In the 1930’s until 1967, this house at 812 Dayton Street was the home of the Sisters of the Blessed Sacrament.
812 Dayton Street was originally the 1870 home of the coal dealer John Skaats who in the 1880’s sold it to John Hauck, one of the many Cincinnati beer barons. What most people do not know is that in the 1930’s until 1967, this house was the home of the Sisters of the Blessed Sacrament. To the Black families the Sisters served, the house was known as St. Ann Convent, not Hauck House. This house is an important part of the history of African Americans here in the city because those nuns spent 58 years educating Black children and providing social services to Black families from 1909 until 1967. Why did they leave? Urban renewal resulted in the demolition of each of the buildings in which they taught.
St. Ann Convent
In 1909, they came from Bensalem, Pennsylvania to Cincinnati’s West End to teach at St. Ann Grade School on John Street, then added Holy Trinity Grade School on 5th and Mound streets, founded Madonna High School on Court and Mound Streets, and taught at St. Henry Grade School on the corner of Flint and Courtlandt. During most of their time in Cincinnati, they lived at 812 Dayton Street. Significant is the fact that the house was not only their place of residence, it also served as a community center of sorts because it was also the place where they welcomed the neighborhood children into their home, hosted the Caritas Club, a group of white women from Western Hills who raised money for Thanksgiving meals and Christmas presents that the nuns distributed to the neighborhood families.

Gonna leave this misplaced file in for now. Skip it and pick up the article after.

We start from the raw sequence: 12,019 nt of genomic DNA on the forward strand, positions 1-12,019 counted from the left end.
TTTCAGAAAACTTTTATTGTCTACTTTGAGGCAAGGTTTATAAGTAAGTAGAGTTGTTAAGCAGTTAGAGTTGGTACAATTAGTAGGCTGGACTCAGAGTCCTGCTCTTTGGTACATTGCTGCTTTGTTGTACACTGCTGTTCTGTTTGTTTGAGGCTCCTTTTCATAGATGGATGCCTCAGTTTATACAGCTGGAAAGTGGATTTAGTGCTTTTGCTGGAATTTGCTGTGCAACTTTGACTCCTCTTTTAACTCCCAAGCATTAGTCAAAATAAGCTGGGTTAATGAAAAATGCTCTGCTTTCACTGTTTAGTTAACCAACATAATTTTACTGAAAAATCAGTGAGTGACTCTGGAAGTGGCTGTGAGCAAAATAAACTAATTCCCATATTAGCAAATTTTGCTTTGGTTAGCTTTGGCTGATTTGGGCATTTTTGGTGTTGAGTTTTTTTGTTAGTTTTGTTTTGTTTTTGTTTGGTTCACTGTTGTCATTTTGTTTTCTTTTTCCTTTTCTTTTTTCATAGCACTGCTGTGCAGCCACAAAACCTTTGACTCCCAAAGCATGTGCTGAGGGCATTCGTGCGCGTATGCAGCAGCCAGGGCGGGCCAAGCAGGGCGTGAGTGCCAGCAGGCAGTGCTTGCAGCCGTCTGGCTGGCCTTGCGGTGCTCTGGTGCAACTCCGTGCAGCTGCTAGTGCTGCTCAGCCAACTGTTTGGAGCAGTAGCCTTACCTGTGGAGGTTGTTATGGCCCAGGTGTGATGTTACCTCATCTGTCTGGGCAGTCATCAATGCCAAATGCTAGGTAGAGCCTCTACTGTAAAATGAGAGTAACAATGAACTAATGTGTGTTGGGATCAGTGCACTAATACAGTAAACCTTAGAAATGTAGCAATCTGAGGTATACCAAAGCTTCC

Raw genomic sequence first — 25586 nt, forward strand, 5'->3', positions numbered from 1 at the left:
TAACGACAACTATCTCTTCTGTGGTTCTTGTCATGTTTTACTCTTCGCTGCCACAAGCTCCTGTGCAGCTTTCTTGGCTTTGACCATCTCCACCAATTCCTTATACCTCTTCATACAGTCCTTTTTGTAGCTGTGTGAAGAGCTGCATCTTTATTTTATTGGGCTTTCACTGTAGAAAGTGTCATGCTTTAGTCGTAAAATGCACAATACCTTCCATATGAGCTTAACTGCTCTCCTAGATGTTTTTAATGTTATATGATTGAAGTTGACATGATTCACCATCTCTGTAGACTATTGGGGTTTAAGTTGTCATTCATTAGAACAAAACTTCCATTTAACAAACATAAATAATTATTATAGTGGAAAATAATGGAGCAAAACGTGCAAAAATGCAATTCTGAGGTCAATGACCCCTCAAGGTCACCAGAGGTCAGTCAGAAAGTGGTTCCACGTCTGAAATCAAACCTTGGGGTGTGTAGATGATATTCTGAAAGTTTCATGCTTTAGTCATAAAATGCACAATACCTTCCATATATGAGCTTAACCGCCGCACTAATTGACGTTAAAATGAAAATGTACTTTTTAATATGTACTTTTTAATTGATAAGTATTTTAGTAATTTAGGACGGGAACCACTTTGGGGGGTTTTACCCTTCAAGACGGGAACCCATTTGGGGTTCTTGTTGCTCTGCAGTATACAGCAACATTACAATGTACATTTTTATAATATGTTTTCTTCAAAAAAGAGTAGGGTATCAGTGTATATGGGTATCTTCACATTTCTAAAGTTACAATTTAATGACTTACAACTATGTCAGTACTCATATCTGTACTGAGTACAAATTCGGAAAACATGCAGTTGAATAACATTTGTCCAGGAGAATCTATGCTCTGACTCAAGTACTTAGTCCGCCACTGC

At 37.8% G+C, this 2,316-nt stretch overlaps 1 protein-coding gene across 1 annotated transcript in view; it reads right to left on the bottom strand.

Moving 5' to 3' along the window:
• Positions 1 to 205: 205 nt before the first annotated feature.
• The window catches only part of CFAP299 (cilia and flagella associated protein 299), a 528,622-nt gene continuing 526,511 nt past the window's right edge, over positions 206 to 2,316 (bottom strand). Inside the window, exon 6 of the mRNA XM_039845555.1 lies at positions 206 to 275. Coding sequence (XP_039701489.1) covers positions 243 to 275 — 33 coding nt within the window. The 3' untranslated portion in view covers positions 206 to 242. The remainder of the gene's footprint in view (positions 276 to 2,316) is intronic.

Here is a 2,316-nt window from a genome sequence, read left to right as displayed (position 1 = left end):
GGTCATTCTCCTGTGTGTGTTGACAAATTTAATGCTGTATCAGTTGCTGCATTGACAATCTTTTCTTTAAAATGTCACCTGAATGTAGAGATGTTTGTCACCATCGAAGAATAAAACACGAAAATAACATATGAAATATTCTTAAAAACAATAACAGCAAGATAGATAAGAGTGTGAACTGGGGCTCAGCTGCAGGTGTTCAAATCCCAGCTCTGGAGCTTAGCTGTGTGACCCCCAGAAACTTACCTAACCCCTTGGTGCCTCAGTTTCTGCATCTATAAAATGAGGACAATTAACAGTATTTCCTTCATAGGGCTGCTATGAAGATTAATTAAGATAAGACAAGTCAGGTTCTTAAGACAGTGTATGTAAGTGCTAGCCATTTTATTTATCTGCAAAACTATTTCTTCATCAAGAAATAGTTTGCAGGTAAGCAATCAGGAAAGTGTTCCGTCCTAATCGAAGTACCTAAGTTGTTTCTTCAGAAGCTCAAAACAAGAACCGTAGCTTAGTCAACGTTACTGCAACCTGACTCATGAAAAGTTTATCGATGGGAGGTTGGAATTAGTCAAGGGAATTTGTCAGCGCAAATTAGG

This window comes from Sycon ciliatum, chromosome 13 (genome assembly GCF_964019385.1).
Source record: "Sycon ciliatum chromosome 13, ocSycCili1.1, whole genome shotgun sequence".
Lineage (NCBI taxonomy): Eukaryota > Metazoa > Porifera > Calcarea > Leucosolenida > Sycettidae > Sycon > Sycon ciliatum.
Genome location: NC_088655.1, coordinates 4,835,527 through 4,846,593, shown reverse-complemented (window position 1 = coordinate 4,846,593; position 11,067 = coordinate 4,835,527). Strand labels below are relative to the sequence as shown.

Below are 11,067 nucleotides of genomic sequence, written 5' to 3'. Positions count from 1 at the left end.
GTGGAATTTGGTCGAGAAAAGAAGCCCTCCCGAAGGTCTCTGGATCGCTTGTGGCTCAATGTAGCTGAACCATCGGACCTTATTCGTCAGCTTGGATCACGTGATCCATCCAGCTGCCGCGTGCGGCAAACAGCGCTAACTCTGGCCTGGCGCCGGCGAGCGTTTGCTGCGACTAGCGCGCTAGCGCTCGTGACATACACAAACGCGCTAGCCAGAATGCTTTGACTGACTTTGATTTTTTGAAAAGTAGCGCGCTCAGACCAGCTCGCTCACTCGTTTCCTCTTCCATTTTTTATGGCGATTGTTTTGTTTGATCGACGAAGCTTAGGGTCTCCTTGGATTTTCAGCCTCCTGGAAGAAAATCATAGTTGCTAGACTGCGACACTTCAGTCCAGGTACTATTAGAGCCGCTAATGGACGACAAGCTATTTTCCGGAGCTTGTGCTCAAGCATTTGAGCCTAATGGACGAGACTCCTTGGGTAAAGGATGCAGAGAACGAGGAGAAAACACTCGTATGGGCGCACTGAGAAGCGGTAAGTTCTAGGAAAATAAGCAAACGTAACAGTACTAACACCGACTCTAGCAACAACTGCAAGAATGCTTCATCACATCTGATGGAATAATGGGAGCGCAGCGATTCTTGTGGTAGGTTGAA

Meetings, hosted by the Sisters of the Alumni Association, consisted of former students who also sponsored fundraisers events and coordinated tutoring sessions that were conducted by their former honor students and students from Mt. Notre Dame High School and Seton High School students who volunteered to tutor the Black children in the West End schools in which the nuns taught. My sister, Alberta Muldrow Brown, recalls when she fell in love with math. On the left side of the house is a sidewalk. During the summer, my sister Alberta Muldrow Brown, went over to the convent to be tutored in math. As a result of that experience, math became her favorite subject. Alberta went on to become an executive of Federated Department stores.
Also significant is the fact that Fr. Clarence Rivers, an alumnus of the St Ann where the nuns taught and the first Black archdiocesan priest, said his first mass in the room that the nuns had converted into a chapel. Why did that newly ordained priest come there to share his special priestly moment with his former teachers before celebrating his official public first mass at St. Joseph on the corner of Linn Street and Lincoln Park Drive (now Ezzard Charles Drive)? Because as an alumnus of St. Ann, with much encouragement from the nuns, wanted to acknowledge their importance to him. These nuns also worked tirelessly to educate African American children prior to the 1964 Civil Rights Act and the 1965 Voting Rights Act of 1965.
Sisters of the Blessed Sacrament West End Schools
- St. Ann on John Street — the first black Catholic elementary school in the state of Ohio
- Holy Trinity Grade School on 5th and Mound Streets
- Madonna High School on Court and Mound Streets —the first black Catholic high school in Ohio
- St. Henry Grade School on Flint and Courtlandt Streets